Analysis Of Come September By Arundhati Roy

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The Land of the Hypocrisy and the Home of the Ignorance
Arundhati Roy, a well-known Indian author, spoke on the issue of America’s relation with foreign countries and immigrants in her famous speech, “Come September”, about a year after the devastating 9/11 terrorist attacks. Although she briefly mentions that event, she first starts out by warning the audience of the dark subjects that lie ahead of them, followed by her thesis, which states, “I believe that the accumulation of vast unfettered power by a State or a country, a corporation or an institution - or even an individual...regardless of ideology, results in excesses such as the ones I will recount here” (1).
Roy immediately afterwards jumps into a topic all Americans are familiar with:
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If the speech is titled “Come September”, one would think this historic milestone would be mentioned sooner, but she has a good reason to. After ranting about America’s flaws for a while, it sounds like she is about to offer some sympathy to the audience by saying, “Nearly three thousand civilians lost their lives in that lethal terrorist strike. The grief is still deep. The rage still sharp. The tears have not dried” (2). However, Roy decides that they don’t deserve a break, and continues with, “This historical dredging is not offered as an accusation or a provocation. But just to share the grief of history. To thin the mists a little. To say to the citizens of America, in the gentlest, …show more content…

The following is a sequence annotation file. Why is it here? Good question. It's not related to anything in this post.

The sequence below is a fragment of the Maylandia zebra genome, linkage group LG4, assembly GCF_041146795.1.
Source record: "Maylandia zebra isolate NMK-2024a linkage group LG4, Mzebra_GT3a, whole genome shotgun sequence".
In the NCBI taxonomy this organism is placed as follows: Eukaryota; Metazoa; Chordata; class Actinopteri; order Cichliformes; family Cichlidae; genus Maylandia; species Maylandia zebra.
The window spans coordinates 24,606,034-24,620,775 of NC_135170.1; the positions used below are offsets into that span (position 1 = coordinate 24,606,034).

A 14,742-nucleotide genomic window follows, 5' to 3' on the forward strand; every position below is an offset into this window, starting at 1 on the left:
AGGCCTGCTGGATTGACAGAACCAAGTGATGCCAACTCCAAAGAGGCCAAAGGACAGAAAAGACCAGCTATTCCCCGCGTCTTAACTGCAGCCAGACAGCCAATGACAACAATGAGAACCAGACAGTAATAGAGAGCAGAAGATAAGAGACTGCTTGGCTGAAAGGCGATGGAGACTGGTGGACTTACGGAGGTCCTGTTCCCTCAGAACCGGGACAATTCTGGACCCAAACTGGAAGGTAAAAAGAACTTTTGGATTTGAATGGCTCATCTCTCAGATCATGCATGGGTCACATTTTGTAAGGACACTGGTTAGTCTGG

I assumed this speech was solely about the 9/11 attacks, considering September was in the title, and the speech was given close to its anniversary. However, I was surprised to discover that Roy not only told America to stop pitying itself, but to be more compassionate to countries who have suffered worse. She also made it seem that America was the cause for a lot of the hardships the country has been given. It took me a while to process, and I had to read it a few more times to clarify my thoughts, and here’s what I found: Arundhati Roy brings up many valuable ideas that Americans today can relate to, but a few of her concepts seem to be outdated as

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